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Can More Friendships With Other Guys Improve Your Marriage?

If you aren’t constantly mining British tabloids for the latest social science, you may have missed this alarming headline a few months ago in The Telegraph: “2.5 Million Men ‘Have No Close Friends.'” The article reports on a survey of 5,000 men, which found that over half the respondents had 2 or fewer people outside the home with whom they could talk about worries over things like money, work, or health (the attention-grabbing number in the headline is based on extrapolation for the British population). One-in-8 claimed to have no one at all, and the problem is apparently acute among married guys, who are a third more likely to put the number at zero than their single counterparts.

The research found that friendlessness doesn’t rebound for divorced guys, which rather strongly implicates marriage as a root cause of loserdom. And since you missed that article, you almost certainly missed TheTelegraph article from about a year ago that seems to have predicted this issue — the one that blared “Men Need Nights Out With The Lads, Scientists Say.” That study found stress hormones tend to spike when guys are around their partners or family members, but dip when they’re surrounded by other guys. Clearly, if your marriage puts an end to all your bromances, you’re putting your marriage and your mental health at risk.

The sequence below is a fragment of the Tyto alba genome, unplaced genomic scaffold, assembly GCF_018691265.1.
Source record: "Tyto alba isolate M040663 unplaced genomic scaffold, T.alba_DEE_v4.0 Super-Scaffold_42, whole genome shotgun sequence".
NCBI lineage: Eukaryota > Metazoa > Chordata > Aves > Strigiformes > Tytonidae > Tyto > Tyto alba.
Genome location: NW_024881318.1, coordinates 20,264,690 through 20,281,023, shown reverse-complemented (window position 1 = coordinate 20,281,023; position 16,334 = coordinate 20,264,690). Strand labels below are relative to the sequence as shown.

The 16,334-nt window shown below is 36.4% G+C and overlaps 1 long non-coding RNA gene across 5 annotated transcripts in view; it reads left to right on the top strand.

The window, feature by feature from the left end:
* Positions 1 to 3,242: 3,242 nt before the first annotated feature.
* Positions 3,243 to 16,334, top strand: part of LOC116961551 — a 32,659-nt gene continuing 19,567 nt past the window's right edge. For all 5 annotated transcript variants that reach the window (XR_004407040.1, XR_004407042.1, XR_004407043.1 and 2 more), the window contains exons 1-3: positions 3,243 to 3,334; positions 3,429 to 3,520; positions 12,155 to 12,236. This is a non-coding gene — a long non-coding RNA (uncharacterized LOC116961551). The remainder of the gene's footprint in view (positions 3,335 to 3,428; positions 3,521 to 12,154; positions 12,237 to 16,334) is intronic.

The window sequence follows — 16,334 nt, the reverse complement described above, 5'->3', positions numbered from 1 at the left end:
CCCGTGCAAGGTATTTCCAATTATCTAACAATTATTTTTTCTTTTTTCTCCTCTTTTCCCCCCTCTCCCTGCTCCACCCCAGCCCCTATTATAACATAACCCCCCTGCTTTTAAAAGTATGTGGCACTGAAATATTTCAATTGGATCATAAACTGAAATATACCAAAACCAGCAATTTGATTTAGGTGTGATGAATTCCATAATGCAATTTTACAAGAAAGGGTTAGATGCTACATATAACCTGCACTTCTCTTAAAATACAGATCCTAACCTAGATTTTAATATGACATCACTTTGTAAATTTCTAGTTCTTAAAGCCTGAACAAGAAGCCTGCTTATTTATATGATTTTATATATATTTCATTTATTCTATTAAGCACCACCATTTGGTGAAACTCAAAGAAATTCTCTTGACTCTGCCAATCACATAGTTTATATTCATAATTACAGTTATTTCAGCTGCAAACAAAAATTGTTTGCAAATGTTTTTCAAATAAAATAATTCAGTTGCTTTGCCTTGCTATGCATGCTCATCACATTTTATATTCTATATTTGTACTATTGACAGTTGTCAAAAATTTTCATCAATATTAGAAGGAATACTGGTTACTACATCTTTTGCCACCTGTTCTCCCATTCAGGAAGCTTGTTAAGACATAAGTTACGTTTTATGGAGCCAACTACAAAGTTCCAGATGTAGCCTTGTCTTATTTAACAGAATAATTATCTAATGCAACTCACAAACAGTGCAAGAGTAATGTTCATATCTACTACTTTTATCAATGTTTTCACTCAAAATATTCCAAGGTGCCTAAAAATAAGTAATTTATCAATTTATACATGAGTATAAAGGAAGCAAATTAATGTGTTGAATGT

Then again, while the study on friendlessness included actual human males, the study on your need for a night out with the lads was done with … Barbary macaques. Whatever the similarities between your biochemistry and that of a Barbary macaque, you might want to think twice about citing that research when telling the missus that you’ll be at the pub for a few hours tonight — just like you might want to think twice about getting your social science from British tabloids.